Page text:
Little Ways to Go Green

Nearly everyone knows you can help the planet with big changes: adding spray-foam insulation to open walls, buying a fuel-efficient vehicle or updating your household appliances. But there are lower-cost ways to help you live a little lighter. These tips from msn.com can get you started on reducing your carbon footprint, create a healthier home and lower your monthly bills.


Take shorter showers

Install a waterproof timer in your shower, and set it to five minutes. Even better: Replace your showerhead with one of the new “low-flow” or “water-saving” models. They’re easy to install and available at home-improvement stores. Look for a flow rate of 2.5 gallons per minute (gpm) or less; older showerheads have flow rates of around 5.5 gpm. (And, don’t worry, you’ll still be able to get the shampoo suds out of your hair.)

Why it’s good for the Earth:  Using a low-flow showerhead, a family of four can conserve almost 15,000 gallons of water per year.

Why it’s good for you: Hot water strips skin of its natural oils, so spending less time in the shower can result in better-hydrated skin.

Bypass the dry cleaner

Buy fewer clothes labeled “dry-clean only.” Also, look for a cleaner that wet-cleans, using nonhazardous solutions and special equipment. You can hand-wash many dry-clean-only garments in cold water, too.

Why it’s good for the Earth:  Perc (short for perchloroethylene), the standard solvent used in conventional dry cleaning, eventually breaks down into other chemicals—some of which are toxic and may deplete the ozone layer, according to the Environmental Protection Agency.

Why it’s good for you:  In high doses, perc has been linked with dizziness, headaches, fatigue, nausea, and skin irritation.

Ditch air fresheners

Indoor air may be up to three times more polluted than the air outdoors, so go fresh the natural way by opening your windows. For a light, citrusy fragrance, place orange peel mixed with sage in small bowls throughout your home.

Why it’s good for the Earth:  The Natural Resources Defense Council (NRDC) tested 14 air fresheners and found that 12 contained phthalates, chemicals linked to hormone abnormalities, birth defects, and reproductive problems. Even products billed “all-natural” or “unscented” weren’t chemical-free.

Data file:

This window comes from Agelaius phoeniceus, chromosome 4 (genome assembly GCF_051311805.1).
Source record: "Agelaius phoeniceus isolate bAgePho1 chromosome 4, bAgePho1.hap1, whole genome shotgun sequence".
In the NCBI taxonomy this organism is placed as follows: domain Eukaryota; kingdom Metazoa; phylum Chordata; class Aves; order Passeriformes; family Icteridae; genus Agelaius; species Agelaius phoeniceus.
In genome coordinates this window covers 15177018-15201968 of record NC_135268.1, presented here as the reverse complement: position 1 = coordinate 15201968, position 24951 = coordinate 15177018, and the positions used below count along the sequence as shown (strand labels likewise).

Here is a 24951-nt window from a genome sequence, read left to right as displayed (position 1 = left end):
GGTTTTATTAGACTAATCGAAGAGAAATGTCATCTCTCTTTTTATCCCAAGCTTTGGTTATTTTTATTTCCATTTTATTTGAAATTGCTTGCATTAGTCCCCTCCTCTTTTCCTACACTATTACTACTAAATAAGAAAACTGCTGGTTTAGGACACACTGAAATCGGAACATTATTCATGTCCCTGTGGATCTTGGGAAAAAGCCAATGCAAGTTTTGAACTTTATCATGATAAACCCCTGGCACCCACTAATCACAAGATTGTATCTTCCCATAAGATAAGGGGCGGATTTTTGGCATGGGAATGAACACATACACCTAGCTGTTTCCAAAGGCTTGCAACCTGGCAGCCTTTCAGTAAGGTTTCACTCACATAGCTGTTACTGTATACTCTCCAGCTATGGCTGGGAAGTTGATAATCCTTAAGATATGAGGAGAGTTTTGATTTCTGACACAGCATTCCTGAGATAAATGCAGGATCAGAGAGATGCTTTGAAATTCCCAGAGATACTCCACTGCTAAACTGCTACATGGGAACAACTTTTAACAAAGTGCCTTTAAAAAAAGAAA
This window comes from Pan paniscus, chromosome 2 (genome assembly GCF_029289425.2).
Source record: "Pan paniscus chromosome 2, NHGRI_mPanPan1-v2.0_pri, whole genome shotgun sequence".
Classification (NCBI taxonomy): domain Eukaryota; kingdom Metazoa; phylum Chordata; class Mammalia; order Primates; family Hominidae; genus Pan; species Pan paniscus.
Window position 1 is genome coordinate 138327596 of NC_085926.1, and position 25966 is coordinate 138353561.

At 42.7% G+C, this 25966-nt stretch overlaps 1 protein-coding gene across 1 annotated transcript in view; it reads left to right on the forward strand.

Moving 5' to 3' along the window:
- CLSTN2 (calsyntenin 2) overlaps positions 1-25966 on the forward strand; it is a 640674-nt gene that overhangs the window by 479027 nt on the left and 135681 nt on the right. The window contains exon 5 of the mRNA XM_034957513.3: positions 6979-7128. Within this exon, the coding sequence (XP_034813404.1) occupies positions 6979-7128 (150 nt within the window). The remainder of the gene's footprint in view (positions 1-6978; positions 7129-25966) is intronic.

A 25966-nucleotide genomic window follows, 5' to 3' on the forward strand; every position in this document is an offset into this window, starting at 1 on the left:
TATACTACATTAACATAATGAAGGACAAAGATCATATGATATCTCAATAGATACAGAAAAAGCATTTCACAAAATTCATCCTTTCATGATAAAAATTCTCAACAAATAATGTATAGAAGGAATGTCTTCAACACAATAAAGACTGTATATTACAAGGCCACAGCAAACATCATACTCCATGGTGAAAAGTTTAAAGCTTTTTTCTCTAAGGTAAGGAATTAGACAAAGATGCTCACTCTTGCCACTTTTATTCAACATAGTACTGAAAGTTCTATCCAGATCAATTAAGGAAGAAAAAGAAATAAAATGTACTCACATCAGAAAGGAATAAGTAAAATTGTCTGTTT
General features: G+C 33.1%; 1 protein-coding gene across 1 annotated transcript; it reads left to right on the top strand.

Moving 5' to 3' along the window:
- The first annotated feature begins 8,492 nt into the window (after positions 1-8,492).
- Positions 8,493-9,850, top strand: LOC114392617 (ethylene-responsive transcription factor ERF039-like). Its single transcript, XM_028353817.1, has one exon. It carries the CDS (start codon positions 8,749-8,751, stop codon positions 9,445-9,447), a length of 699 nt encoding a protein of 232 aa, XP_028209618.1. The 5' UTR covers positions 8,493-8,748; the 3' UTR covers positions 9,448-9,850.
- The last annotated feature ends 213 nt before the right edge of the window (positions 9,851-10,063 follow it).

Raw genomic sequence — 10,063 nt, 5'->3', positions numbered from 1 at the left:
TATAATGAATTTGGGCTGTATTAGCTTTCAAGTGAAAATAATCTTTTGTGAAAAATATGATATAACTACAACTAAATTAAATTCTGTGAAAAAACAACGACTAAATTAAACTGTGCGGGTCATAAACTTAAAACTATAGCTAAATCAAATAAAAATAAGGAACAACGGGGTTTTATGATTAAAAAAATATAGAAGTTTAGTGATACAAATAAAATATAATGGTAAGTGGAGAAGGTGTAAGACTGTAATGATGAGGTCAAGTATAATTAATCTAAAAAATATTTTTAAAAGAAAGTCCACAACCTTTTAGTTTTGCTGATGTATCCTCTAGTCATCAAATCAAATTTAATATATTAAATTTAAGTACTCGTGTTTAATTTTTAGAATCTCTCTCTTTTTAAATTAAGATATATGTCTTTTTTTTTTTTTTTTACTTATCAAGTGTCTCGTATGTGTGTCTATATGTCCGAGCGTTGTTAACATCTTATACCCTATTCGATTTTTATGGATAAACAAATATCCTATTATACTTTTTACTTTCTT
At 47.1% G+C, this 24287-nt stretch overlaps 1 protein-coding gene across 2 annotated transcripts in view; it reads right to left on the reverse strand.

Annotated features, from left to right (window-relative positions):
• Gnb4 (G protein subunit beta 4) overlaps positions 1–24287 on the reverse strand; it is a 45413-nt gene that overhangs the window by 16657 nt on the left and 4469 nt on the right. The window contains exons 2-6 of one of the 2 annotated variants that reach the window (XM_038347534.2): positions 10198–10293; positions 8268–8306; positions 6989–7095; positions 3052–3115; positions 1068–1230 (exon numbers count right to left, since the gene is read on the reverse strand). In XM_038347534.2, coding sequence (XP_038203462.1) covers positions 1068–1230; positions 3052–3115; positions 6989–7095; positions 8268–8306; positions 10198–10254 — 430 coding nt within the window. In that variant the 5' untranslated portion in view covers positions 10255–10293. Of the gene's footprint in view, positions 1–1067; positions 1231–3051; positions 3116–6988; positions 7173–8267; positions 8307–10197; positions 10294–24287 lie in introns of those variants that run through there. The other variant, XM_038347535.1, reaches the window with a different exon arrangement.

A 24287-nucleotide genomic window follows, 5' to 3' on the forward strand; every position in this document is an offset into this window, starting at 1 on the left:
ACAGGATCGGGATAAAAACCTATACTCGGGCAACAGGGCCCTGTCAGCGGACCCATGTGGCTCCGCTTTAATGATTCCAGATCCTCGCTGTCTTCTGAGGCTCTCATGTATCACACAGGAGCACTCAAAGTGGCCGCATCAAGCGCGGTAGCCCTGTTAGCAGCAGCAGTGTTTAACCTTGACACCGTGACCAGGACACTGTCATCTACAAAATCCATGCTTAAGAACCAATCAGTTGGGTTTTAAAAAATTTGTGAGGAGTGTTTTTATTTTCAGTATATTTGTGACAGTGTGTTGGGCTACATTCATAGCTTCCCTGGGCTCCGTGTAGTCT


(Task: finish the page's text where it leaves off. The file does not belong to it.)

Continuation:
Why it’s good for you:  In addition to phthalates, the NRDC says, air fresheners may contain allergens, volatile organic compounds (VOCs), and cancer-causing chemicals like benzene and formaldehyde.

Buy organic coffee

Besides “Certified Organic,” look for “Shade Grown” (a process that preserves more nutrients) and “Fair Trade” (these coffee farmers are paid a fair price, so they don’t look for growing shortcuts).

Why it’s good for the Earth:  Pesticides and fertilizers used in conventional coffee production can harm soil and seep into water supplies.

Why it’s good for you: Fewer synthetic agents involved in chemical treatment means a healthier cup of Joe.

Skip the liquid soap

Stick with the bar kind.

Why it’s good for the Earth: Many liquid soaps, though convenient, contain triclosan, an antibiotic agent toxic to wildlife.

Why it’s good for you:  You can easily overdo it with liquid soap, which can dry out your skin and make it susceptible to germs. Plus, antibacterial soaps don’t always deliver the germ-killing benefits they promise.

Toss that flea collar

Baths are a great way to de-flea your pet sans chemicals. Wash your animal friend’s bedding in hot water once a week, too.

Why it’s good for the Earth: Pesticides used in flea collars may contain toxic chemicals, including possible carcinogens, that can contaminate water.

Why it’s good for you:  Many pesticides are designed to obstruct the nervous systems of bugs. But they can also interfere with human hormones over time, says Sarah Janssen, MD, NRDC environmental-health expert.

Nix the screen saver

Set your computer to “sleep” after five minutes of inactivity.

Why it’s good for the Earth:  Animated screen savers consume electricity unnecessarily, says Taylor Grant, executive environmental advisor of the Environmental Media Association.

Why it’s good for you:  Eco-psychologists say even a small Earth-friendly gesture can have a positive affect on mental health.

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